Monthly Archives: September 2014

Bloodworth: Greenways Increasing Residential Values

The Memphis region’s existing 50 miles of greenways, paths and trails are responsible for some increase in property values, particularly residential property, says Rusty Bloodworth, vice president of Boyle Investment Co. and past chairman of the Urban Land Institute’s Memphis chapter. And Bloodworth said that could increase as the trail system goes from linear to loop and more people can see a plan. “Right now we’ve got the linear trail system and we see a little bit of an increase. But I think the more ridership for biking or walking on … Read More

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Blurb on excerpt from Ed McMahon’s visit to Memphis

National sustainable development expert Ed McMahon, who was in town recently for the Mid-South Greenways Conservation Workshop, praises Memphis’ green space assets. Click here to download blurb from Ed McMahon

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COMING SOON! Housing in America: Integrating Housing, Health, and Resilience in a Changing Environment

Housing in America: Integrating Housing, Health, and Resilience in a Changing Environment Extreme weather events are becoming more frequent and causing more damage in cities across the United States, which directly impacts the health and resilience of individuals and entire communities. This report explores how households and communities are responding to these impacts. Through lessons learned from three case examples—in Greensburg, Kansas; San Diego, California; and Cedar Rapids Iowa—this report also shares key takeaways for creating and sustaining healthier and more resilient people, housing, and communities in the face of an … Read More

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Building for Wellness: The Business Case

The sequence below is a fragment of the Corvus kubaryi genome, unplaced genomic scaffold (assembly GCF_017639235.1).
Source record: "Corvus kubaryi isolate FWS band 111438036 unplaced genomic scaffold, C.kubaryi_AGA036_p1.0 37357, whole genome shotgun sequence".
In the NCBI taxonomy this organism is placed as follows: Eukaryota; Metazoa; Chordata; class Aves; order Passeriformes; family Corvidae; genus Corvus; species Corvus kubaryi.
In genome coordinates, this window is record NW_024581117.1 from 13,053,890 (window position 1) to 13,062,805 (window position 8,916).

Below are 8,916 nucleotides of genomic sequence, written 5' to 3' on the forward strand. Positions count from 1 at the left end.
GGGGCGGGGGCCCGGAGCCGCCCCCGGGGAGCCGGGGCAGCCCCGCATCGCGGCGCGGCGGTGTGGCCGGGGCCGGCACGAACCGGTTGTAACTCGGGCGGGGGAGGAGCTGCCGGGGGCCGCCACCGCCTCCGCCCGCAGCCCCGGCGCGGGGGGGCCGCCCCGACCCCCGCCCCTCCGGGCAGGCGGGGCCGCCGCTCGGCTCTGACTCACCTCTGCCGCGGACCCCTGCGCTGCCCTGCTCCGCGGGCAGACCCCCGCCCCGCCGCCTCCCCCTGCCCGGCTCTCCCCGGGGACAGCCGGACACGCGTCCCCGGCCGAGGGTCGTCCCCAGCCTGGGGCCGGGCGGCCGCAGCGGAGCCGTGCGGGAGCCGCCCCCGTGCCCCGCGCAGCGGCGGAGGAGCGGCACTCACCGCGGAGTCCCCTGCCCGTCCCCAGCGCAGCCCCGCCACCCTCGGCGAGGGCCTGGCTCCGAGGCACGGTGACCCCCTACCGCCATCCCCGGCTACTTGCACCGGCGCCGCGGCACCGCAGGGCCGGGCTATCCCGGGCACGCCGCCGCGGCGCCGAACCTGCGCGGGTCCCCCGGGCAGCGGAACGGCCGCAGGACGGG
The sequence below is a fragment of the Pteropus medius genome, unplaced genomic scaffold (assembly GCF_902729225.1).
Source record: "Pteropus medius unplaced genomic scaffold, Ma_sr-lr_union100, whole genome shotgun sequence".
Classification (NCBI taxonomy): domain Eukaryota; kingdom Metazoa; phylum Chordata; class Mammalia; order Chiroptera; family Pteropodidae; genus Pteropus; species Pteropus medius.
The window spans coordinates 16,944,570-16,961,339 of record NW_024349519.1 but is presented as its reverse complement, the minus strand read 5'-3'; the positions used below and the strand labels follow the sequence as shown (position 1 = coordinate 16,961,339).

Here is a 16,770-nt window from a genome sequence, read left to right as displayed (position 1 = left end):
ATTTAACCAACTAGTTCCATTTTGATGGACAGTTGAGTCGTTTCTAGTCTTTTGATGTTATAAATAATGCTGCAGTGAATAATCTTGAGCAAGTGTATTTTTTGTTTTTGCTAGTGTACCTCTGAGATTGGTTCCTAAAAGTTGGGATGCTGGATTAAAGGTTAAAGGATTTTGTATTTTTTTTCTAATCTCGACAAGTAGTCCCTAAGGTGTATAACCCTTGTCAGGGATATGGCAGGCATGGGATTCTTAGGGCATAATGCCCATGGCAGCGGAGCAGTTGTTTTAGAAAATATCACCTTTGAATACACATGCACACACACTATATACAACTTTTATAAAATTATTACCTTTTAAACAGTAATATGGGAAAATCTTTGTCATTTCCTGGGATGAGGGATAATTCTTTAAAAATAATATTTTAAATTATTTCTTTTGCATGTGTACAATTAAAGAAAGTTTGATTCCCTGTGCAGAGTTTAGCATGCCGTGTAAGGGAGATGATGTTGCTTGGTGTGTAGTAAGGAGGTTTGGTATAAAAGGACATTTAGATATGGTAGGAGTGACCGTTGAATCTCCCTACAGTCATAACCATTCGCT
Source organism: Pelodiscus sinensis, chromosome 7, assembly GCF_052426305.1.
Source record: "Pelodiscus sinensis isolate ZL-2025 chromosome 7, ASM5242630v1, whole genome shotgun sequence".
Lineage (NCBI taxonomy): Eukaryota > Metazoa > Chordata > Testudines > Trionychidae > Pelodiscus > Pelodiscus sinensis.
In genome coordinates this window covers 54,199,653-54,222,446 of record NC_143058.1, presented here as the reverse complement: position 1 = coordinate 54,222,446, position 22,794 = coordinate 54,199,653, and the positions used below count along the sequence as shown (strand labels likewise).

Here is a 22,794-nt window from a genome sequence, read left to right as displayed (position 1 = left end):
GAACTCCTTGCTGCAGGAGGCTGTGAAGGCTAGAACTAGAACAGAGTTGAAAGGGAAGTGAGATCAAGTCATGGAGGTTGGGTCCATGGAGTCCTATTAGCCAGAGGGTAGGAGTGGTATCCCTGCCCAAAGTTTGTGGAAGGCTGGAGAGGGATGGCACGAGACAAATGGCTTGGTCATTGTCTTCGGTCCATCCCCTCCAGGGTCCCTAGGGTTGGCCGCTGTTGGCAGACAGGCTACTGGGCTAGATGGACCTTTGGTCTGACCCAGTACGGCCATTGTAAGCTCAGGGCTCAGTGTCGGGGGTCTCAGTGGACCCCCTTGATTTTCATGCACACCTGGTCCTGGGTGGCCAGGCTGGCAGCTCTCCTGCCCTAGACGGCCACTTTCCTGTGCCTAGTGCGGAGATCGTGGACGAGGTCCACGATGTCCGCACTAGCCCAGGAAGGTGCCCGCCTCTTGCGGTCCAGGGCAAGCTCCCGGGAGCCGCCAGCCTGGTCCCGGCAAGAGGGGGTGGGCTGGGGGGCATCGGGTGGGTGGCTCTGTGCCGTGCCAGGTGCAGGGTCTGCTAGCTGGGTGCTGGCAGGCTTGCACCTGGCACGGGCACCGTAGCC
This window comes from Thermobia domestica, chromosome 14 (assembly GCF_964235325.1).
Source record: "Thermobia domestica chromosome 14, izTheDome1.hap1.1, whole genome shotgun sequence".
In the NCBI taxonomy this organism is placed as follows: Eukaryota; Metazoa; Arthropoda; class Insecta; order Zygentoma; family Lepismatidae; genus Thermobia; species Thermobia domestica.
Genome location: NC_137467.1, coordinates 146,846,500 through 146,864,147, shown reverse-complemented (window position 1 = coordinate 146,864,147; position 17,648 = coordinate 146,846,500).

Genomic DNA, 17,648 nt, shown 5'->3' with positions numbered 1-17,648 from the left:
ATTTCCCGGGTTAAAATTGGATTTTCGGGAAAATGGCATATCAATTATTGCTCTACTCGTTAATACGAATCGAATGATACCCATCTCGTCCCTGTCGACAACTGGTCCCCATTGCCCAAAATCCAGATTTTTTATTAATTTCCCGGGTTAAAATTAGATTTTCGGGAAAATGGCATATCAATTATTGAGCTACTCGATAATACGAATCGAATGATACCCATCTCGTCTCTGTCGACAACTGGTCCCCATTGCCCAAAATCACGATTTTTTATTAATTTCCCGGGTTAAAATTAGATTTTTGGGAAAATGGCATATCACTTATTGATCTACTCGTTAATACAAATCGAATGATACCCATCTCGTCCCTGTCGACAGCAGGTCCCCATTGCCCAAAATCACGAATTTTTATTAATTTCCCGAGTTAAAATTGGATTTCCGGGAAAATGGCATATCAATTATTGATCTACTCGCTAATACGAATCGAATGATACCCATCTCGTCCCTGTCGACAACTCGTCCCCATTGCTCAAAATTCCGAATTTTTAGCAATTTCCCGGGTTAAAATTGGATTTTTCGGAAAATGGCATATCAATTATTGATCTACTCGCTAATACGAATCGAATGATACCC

Does wellness make business sense as a development objective? How have developers pursued this objective? What has the market response been? And how have developers measured their success? To answer these questions, Building for Wellness: The Business Case highlights 13 projects of varying product type and scale that were developed with health and wellness in mind. In a series of profiles, developers share their motivation for incorporating a variety of health and wellness features, how these features factored into the overall development and operations process, and how the market has responded.

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Intersections: Health and the Built Environment

Intersections: Health and the Built Environment explores global health trends and makes the link between those trends and what has been happening to our built environment. It looks at the relationship between how healthy we are and the way our buildings and communities function. The report uses data and project examples drawn from around the world to make the case that we can build our way to better health, by changing our approach to cities, communities, and places.

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Ten Principles for Building Healthy Places

Ten Principles for Building Healthy Places distills lessons learned from the three Advisory Services panels ULI conducted in the spring of 2013 as well as insights from a workshop attended by experts from a variety of fields. Read more about these Advisory Services panels here. The report from ULI’s Building Healthy Places Initiative sets out ten important principles that can be used to create a new approach to building healthy communities. The principles in the report, if acted upon, will help people live longer, more productive lives, reduce unhealthy lifestyles, help improve … Read More

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Greenprint Plan Proposes 500 Miles of Greenways

Greenways would connect Shelby, Crittenden, DeSoto, and Fayette counties. by TOBY SELLS A plan will soon move forward that could eventually connect Shelby, Crittenden, DeSoto, and Fayette counties with a network of 500 miles of greenways. It’s the first recommendation from those who have guided the Mid-South Regional Greenprint plan for the past three years. Shelby County won $2.6 million in 2011 from the U.S. Department of Housing and Urban Development to develop a long-term vision for the area’s green spaces, including parks, greenways, community gardens, storm water management, and waterways. … Read More

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